The elderly dwarf woman, Hadfala, shuffled her sheaf of rune-covered pages and said, “What did you think to accomplish, besides our doom, by killing Eragon? Even if the Varden could unseat Galbatorix without him, what of the sorrow the dragon Saphira would rain down upon us if we slew her Rider? She would fill Farthen Dûr with a sea of our own blood.”
Not a word came from Vermûnd.
Laughter broke the quiet. The sound was so unexpected, at first Eragon did not realize it was coming from Orik. His mirth subsiding, Orik said, “If we move against you or Az Sweldn rak Anhûin, you will consider it an act of war, Vermûnd? Very well, then we shall not move against you, not at all.”
Vermûnd’s brow beetled. “How can this provide you with a source of amusement?”
Orik chuckled again. “Because I have thought of something you have not, Vermûnd. You wish us to leave you and your clan alone? Then I propose to the clanmeet that we do as Vermûnd wishes. If Vermûnd had acted upon his own and not as a grimstborith, he would be banished for his offenses upon pain of death. Therefore, let us treat the clan as we would treat the person; let us banish Az Sweldn rak Anhûin from our hearts and minds until they choose to replace Vermûnd with a grimstborith of a more moderate temperament and until they acknowledge their villainy and repent of it to the clanmeet, even if we must wait a thousand years.”
The wrinkled skin around Vermûnd’s eyes went pale. “You would not dare.”
Orik smiled. “Ah, but we would not lay a finger upon you or your kind. We will simply ignore you and refuse to trade with Az Sweldn rak Anhûin. Will you declare war upon us for doing nothing, Vermûnd? For if the meet agrees with me, that is exactly what we shall do: nothing. Will you force us at swordpoint to buy your honey and your cloth and your amethyst jewelry? You have not the warriors to compel us so.” Turning to the rest of the table, Orik asked, “What say the rest of you?”
The clanmeet did not take long to decide. One by one, the clan chiefs stood and voted to banish Az Sweldn rak Anhûin. Even Nado, Gáldhiem, and Havard—Vermûnd’s erstwhile allies—supported Orik’s proposal. With every vote of affirmation, what skin was visible of Vermûnd’s face grew ever whiter, until he appeared like a ghost dressed in the clothes of his former life.
When the vote was finished, Gannel pointed toward the door and said, “Begone, Vargrimstn Vermûnd. Leave Tronjheim this very day and may none of Az Sweldn rak Anhûin trouble the clanmeet until they have fulfilled the conditions we have set forth. Until such time as that happens, we shall shun every member of Az Sweldn rak Anhûin. Know this, however: while your clan may absolve themselves of their dishonor, you, Vermûnd, shall always remain Vargrimstn, even unto your dying day. Such is the will of the clanmeet.” His declaration concluded, Gannel sat.
Vermûnd remained where he was, his shoulders quivering with an emotion Eragon could not identify. “It is you who have shamed and betrayed our race,” he growled. “The Dragon Riders killed all of our clan, save Anhûin and her guards. You expect us to forget this? You expect us to forgive this? Bah! I spit on the graves of your ancestors. We at least have not lost our beards. We shall not cavort with this puppet of the elves while our dead family members still cry out for vengeance.”
Outrage gripped Eragon when none of the other clan chiefs replied, and he was about to answer Vermûnd’s tirade with harsh words of his own when Orik glanced over at him and shook his head ever so slightly. Difficult as it was, Eragon kept his anger in check, although he wondered why Orik would allow such dire insults to pass uncontested.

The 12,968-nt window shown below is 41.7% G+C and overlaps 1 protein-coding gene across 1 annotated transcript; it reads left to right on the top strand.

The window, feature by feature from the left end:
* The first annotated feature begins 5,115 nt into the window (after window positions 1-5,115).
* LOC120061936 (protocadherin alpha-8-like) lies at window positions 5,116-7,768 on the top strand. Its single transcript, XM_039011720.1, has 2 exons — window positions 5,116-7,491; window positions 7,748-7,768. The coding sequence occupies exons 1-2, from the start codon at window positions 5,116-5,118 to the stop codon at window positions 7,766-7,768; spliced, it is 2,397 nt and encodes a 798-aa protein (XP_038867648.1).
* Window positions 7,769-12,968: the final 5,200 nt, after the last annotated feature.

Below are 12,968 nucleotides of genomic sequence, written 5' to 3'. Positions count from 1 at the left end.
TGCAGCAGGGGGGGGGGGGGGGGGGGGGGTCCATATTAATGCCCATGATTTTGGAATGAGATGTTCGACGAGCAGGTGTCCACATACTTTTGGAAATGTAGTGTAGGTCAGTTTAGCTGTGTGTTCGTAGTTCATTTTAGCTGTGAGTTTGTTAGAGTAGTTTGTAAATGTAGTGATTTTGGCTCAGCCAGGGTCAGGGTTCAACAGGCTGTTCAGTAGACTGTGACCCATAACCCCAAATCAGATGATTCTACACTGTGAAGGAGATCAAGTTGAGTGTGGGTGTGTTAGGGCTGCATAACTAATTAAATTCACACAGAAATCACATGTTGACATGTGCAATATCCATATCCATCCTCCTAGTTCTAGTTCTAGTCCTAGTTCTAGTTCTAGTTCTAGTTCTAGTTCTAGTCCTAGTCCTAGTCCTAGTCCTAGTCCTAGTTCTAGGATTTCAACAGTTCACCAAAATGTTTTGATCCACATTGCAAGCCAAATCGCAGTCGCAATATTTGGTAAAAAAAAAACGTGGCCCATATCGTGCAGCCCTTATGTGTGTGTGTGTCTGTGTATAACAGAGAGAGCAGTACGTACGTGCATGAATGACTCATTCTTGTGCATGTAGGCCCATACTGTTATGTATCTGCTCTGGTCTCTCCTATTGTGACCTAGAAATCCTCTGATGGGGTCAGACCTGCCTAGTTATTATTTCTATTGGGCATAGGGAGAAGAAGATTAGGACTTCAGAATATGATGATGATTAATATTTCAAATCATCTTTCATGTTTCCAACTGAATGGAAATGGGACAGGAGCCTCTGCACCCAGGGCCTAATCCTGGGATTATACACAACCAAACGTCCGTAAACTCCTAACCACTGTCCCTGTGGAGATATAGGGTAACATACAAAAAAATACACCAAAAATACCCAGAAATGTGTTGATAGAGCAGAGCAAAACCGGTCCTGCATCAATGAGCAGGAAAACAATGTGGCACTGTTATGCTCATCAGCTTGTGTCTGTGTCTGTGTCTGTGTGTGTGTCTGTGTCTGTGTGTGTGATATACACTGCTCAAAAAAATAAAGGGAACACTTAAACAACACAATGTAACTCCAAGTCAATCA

It is almost as if … Oh.
Pushing himself away from the table, Vermûnd stood, his hands balled into fists and his shoulders hunched high. He resumed speaking, berating and disparaging the clan chiefs with increasing passion until he was shouting at the top of his lungs.
No matter how vile Vermûnd’s imprecations were, however, the clan chiefs did not respond. They gazed into the distance, as if pondering complex dilemmas, and their eyes slid over Vermûnd without pause. When, in his fury, Vermûnd grasped Hreidamar by the front of his mail hauberk, three of Hreidamar’s guards jumped forward and pulled Vermûnd away, but as they did, Eragon noticed their expressions remained bland and unchanging, as if they were merely helping Hreidamar to straighten his hauberk. Once they released Vermûnd, the guards did not look at him again.
A chill crept up Eragon’s spine. The dwarves acted as if Vermûnd had ceased to exist. So this is what it means to be banished among the dwarves. Eragon thought he would rather be killed than suffer such a fate, and for a moment, he felt a stir of pity for Vermûnd, but his pity vanished an instant later as he remembered Kvîstor’s dying expression.
With a final oath, Vermûnd strode out of the room, followed by those of his clan who had accompanied him to the meet.
The mood among the remaining clan chiefs eased as the doors swung shut behind Vermûnd. Once again the dwarves gazed around without restriction, and they resumed talking in loud voices, discussing what else they would need to do with regard to Az Sweldn rak Anhûin.
Then Orik rapped the pommel of his dagger against the table, and everyone turned to hear what he had to say. “Now that we have dealt with Vermûnd, there is another issue I wish the meet to consider. Our purpose in assembling here is to elect Hrothgar’s successor. We have all had much to say upon the topic, but now I believe the time is ripe to put words behind us and allow our actions to speak for us. So I call upon the meet to decide whether we are ready—and we are more than ready, in mine opinion—to proceed to the final vote three days hence, as is our law. My vote, as I cast it, is aye.”
Freowin looked at Hadfala, who looked at Gannel, who looked at Manndrâth, who tugged on his drooping nose and looked at Nado, sunk low in his chair and biting the inside of his cheek.
“Aye,” said Íorûnn.
“Aye,” said Ûndin.